True Reach

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With the cyber world continuing to grow, bloggers increasing in numbers faster than bunnies in spring, and social media platforms dictating our (well) social and business lives, it was just a matter of time before we began finding ways to measure and quantify our perceived coolness. Enter Klout. Sure, I resented having to join yet “one more thing,” but I was quickly hooked. I enjoy clicking on pals and giving them their deserved kudos, and I am fascinated by the slight numeric changes in my own profile. I recognize there are ruthless algorithms underneath its cheerful exterior, but that intrigues the part of my brain sadly, rarely accessed – after all, it doesn’t take a math nerd to make a grilled cheese sandwich.

What Klout (and sites like it) do, is take our online presence from social media sites like Facebook, Youtube, blogs, and beyond, and pull numbers of views, hits, shares, followers, etc to determine the “real” level of your influence. I imagine it’s also somehow tied into search engine results for your name, identity, topics, and more. Folks can also log onto the site and give you “klout” in topics where the site determines you already have some sort of influence. All this data is then gathered to measure what they call “True Reach.” Isn’t that a wonderful term? “True Reach.” Is it really “true?” Wait, I thought we weren’t supposed to believe anything on the internet.

Whether true or not, “True Reach” is an interesting concept. I mean, I hope no one out there thought their thousands of followers actually read, watched, and shared whatever it is they post or tweet. We know that can’t be true, as we ourselves scroll at lightening speed past all that we “follow” to get to the juicy things which actually hold our interest. So, sure, it goes both ways. Personally I’m glad there is a way to measure (at some level) what kind of influence I might actually have, so I might grow that influence in different ways. [To begin with, I plan to use the word Klout as often as possible in this blog to, in fact, up my clout on “klout” … on Klout.]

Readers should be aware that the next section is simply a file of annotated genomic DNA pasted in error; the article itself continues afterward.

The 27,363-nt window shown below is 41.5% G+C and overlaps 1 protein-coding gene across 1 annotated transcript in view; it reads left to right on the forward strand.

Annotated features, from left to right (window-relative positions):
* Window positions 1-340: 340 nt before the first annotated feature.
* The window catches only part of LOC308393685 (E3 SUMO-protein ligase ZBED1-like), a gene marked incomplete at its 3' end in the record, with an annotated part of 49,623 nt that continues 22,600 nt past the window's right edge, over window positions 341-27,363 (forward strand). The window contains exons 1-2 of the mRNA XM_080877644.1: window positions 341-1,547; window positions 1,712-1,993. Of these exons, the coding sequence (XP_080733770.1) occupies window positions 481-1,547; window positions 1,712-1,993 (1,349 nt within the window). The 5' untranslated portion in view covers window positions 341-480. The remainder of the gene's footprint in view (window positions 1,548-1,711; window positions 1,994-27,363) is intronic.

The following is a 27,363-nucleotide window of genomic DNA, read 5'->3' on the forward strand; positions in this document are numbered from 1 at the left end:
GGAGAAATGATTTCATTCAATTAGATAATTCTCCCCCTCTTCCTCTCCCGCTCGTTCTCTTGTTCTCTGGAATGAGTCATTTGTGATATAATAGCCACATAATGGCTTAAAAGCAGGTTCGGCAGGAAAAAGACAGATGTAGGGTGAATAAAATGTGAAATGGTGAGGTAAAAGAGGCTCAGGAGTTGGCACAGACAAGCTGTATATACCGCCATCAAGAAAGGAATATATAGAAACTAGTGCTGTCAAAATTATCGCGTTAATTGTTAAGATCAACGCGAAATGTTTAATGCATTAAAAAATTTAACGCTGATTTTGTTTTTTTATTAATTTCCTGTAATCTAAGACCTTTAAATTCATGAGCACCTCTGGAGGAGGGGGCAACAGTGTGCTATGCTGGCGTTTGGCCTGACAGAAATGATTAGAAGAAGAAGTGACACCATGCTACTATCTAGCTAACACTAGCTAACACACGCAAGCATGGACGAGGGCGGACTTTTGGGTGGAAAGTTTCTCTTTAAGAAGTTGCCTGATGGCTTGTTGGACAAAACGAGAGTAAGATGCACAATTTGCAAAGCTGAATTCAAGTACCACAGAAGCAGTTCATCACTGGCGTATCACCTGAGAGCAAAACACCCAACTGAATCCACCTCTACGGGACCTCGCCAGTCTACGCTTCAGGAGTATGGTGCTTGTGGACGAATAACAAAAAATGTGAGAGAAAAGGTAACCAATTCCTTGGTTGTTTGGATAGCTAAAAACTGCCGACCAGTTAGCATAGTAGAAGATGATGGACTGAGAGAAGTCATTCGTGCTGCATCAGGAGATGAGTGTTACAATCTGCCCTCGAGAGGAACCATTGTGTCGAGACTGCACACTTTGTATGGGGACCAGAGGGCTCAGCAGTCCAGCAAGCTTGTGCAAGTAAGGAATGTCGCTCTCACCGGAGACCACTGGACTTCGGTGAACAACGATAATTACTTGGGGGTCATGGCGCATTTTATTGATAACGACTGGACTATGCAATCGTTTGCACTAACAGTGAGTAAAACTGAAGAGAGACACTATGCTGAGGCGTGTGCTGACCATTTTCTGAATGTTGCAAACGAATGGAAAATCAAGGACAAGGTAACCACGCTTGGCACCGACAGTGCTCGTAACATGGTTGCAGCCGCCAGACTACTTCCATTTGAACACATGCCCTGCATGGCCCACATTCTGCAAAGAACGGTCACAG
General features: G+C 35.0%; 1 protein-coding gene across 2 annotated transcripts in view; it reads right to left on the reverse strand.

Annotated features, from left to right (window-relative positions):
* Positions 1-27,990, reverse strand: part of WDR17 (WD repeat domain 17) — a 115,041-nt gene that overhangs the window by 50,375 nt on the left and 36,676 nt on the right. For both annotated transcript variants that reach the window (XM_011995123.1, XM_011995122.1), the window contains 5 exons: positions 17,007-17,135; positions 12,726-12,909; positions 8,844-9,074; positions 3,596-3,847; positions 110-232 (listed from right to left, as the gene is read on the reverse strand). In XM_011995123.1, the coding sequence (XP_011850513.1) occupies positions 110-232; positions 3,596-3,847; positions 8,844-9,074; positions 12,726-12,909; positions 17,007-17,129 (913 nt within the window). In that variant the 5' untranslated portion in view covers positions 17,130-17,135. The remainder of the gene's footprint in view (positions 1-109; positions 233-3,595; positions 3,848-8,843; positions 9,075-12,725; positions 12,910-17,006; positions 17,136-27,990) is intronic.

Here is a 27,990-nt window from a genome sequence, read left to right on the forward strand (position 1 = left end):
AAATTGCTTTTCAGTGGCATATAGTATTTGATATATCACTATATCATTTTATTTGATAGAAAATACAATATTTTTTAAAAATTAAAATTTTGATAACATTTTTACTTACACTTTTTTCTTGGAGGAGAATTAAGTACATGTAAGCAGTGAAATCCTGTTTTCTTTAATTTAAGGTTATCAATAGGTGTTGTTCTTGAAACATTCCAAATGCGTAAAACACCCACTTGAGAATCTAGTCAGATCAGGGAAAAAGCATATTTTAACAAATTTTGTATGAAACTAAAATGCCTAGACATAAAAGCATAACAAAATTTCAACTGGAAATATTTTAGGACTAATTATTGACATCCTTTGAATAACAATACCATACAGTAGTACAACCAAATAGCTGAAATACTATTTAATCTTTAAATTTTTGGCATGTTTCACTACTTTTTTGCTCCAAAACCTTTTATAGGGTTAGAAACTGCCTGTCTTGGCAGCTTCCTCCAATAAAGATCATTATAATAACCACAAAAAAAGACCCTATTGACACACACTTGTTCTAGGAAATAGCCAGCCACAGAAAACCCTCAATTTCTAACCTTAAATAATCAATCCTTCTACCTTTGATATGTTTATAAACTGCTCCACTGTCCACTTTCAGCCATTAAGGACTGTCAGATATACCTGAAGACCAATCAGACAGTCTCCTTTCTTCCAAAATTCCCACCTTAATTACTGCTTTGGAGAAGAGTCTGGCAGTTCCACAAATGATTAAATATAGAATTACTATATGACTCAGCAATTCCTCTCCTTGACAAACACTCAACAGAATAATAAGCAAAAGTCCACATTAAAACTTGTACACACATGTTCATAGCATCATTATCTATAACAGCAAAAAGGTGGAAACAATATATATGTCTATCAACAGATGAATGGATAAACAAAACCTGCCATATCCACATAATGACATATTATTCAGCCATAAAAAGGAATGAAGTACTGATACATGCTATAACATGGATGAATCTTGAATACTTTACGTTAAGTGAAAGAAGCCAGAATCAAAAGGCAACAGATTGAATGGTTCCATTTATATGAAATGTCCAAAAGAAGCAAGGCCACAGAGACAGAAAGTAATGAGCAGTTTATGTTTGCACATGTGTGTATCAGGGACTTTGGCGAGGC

But here is my question: can we ever, really measure our influence on the web or in life? Right now my Klout (Klout, Klout, Klout) score is 53 – not bad, not great. My “True Reach” has decreased by about 1000 in the last month, which makes sense, since I ignored cyberspace throughout the holiday. But let’s see: I still carry a strong influence in “Broadway,” a high level of influence in “Music” and “Disney,” and (hmmm) a very low influence in “Glamour,” which makes me feel like perhaps there are cameras in my house as I sit and type this article unshowered and in need of a root touch-up. (These guys are good!) But there it is … me … a socialmedia-blogging-mom-singer/actress-hyphenate-whirlwind. Or is it?

If that is “True Reach,” what is my real true reach … or yours? We affect and influence people and their behavior with our every action in every moment. You might be particularly kind to the cashier at your grocery store, it might brighten her mood, and she might go home and be a little more patient with her children … all because of you. That’s true. The opposite could also be true. But whatever the story, I’m fairly certain you never get a thank you note (or hate mail) from that woman’s children, so do you ever really know your effect and influence?

One thing I love and appreciate about what Georgia and I do for a living is that, on occasion, we may actually hear from someone about what kind of effect we have had on them. I don’t mean a fan letter or a terrible review in the New York Times. Both of those happen. That is the glamour and goop of show biz. No, what I mean in this instance is that totally unexpected letter or email that comes and changes what you believe is true about our reach as people.

I received this email just over a month ago. My only hesitation in sharing is that I don’t want this to seem self-congratulatory, rather my intention is to demonstrate how we never know our potential to affect others.
[note: Personal details are edited out to protect the privacy of the individual and his workplace.]